Simply by doing this you’ve shown her that talking in front of the group needn’t be a nerve-wracking ordeal. You may need to carry on creating some different ways to include her in the next few meetings, but once you have developed her confidence in coming forward, you will soon find that she will develop the courage to more frequently share her thoughts in team meetings, without prompting.  As she develops this self-assurance the likelihood is she will realise that she is contributing to the team success which, in turn, will help her feel more valuable and guess what, you are now creating an upward spiral of confidence and great ideas!  A more valued and valuable member of the team emerges.

Brilliant and innovative ideas aren’t always the easiest things to come across – and sometimes we need to dig a little deeper to help fresh thinking to emerge. Creative thinking needs a leadership environment to blossom and being sure that each person gets their chance to be listened to and truly heard is critical.  Time spent doing this is never time wasted, and is truly worth the work you put in. So do all that is possible to use all of the people available to you, and ensure you know how they think and how they function – I can promise you that it will be worth it in the future!

If you’re looking to book an inspirational public speaker for an event or show, please contact Penny here. Penny, as the founder of The Living Leader, a provider of leadership courses that have been rolled out to tens of thousands of delegates all over the world, is an expert in leadership training and has worked with the likes of Sage, Centrica and Caterpillar. Click here for more info on how to change your business.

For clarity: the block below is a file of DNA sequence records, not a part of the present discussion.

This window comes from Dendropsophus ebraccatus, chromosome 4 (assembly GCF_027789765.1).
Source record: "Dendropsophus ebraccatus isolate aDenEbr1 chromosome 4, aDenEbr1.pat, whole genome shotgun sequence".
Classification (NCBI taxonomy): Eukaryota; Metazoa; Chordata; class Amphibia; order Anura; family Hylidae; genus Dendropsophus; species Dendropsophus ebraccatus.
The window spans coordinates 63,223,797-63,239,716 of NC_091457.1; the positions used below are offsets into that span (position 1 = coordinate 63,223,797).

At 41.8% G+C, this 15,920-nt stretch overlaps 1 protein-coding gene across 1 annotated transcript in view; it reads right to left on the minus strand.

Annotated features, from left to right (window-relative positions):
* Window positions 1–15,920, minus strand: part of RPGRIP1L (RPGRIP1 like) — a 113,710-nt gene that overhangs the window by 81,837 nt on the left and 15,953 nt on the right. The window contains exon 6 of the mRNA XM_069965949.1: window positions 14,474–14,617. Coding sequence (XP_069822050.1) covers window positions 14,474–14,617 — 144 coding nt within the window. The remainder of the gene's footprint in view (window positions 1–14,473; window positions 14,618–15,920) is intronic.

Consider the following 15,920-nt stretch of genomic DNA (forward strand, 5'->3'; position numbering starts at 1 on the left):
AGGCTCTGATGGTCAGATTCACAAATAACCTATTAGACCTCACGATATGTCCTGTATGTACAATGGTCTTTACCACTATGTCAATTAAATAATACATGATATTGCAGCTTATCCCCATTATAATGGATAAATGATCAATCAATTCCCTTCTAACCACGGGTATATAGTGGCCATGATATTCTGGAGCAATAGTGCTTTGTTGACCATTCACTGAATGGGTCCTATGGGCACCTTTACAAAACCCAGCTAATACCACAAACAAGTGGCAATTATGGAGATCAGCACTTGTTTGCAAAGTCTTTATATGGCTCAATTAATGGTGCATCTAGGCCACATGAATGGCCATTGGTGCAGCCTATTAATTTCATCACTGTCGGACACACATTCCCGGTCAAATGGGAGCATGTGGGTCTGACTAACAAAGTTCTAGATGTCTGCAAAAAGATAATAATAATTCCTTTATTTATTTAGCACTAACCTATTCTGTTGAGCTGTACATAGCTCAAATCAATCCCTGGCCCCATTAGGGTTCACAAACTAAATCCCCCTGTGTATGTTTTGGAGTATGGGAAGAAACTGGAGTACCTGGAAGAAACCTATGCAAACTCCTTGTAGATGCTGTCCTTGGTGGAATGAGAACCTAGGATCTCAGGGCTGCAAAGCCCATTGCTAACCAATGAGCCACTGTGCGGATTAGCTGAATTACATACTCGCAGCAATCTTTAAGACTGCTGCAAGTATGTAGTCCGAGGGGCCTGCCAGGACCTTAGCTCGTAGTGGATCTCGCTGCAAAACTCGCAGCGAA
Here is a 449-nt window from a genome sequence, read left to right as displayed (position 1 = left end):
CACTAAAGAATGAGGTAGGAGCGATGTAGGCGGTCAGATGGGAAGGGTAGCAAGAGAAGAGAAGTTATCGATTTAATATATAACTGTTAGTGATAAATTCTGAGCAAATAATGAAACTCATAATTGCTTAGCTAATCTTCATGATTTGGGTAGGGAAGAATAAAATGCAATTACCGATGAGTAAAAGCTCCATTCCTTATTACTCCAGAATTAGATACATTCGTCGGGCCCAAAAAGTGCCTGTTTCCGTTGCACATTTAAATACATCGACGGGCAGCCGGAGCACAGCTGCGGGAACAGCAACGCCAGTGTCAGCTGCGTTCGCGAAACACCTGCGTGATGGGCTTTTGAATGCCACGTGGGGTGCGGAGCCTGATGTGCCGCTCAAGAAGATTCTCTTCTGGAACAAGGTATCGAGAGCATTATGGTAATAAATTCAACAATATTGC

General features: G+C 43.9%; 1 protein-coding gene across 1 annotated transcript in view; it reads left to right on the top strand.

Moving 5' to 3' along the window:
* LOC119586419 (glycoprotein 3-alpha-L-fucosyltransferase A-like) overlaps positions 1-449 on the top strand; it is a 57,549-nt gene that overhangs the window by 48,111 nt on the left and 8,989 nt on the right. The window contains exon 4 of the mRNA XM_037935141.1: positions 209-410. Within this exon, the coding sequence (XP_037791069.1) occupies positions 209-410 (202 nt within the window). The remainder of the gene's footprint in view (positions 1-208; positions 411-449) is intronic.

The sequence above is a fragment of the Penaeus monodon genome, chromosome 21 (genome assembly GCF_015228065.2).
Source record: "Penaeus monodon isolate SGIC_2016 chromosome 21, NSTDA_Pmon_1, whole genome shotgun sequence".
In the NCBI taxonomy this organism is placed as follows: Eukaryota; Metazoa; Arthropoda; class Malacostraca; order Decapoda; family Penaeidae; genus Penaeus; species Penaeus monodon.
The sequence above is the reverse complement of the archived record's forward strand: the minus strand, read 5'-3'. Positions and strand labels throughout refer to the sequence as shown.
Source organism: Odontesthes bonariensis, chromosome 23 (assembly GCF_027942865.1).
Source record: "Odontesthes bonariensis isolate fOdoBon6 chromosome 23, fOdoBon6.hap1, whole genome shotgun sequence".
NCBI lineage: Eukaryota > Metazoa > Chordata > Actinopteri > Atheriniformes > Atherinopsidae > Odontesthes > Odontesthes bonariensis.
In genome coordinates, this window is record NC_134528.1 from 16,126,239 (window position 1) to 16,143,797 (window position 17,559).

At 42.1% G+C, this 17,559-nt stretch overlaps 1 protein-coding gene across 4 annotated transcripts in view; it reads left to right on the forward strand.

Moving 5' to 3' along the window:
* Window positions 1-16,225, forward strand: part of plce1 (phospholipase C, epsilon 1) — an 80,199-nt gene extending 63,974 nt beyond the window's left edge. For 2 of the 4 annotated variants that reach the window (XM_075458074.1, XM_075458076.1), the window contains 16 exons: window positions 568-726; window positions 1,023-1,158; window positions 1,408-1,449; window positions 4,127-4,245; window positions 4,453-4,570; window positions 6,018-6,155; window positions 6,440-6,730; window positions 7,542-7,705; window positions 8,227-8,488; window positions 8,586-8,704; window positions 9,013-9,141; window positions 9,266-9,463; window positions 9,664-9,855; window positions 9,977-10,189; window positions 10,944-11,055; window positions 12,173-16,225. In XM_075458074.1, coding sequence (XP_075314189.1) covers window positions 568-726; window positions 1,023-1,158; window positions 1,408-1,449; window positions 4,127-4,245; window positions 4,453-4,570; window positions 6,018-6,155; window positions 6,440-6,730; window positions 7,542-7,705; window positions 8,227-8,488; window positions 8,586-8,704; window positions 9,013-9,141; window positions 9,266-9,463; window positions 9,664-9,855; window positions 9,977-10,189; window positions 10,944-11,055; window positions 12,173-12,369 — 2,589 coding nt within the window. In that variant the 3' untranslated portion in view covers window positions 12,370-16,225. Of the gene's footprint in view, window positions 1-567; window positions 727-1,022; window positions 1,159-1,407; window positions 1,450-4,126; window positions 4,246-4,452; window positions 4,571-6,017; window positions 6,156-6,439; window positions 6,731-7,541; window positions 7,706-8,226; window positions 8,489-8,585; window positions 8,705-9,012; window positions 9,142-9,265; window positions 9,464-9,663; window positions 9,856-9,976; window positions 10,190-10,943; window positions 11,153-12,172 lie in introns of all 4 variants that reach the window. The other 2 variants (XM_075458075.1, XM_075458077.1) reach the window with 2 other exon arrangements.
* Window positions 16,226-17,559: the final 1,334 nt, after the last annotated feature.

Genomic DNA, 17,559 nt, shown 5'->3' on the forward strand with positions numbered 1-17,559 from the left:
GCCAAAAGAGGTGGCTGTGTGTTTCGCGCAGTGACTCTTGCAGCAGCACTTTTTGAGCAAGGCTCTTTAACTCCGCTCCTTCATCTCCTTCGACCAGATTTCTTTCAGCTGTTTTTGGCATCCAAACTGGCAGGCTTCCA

How to make ‘no’ an acceptable word in your vocabulary

So often we think of ‘no’ as that impossible word. It’s a word that we rarely allow ourselves the relief of saying, for fear of disappointing or offending our peers. Although one of the worst places for this is in the work place, it happens all the time – with our boss, friends, colleague, partners and even our children. We even fear saying no to complete strangers! Sometimes you don’t realise how big the problem is until it begins to take a real effect on your life.


Saying no to a face like this? Impossible.


Here’s an example from my own personal experience. I’m a typical yes person – or at least I was. For instance, my third husband had an enthusiastic idea for a brand new product: he loved designing and creating new things. However, the cost would be substantial and the risks were high. We were short of money, but it sounded like a great idea and he was sincerely passionate about it. So of course, although I didn’t want to, and in the full knowledge that the decision was mad – doubly mad – we increased the mortgage on the house (The house I had bought). Of course, the product didn’t do as well as we hoped, and I was left some years later with nothing.

It’s an extreme example, but a good reminder of just how powerful a simple ‘yes’ or ‘no’ really can be. It takes courage to be true to yourself and ask ‘is this really right for me at this time? How do I feel about this?’ The fact remains that the first thing we need to do to take control of our lives is to master the tricky art of saying no.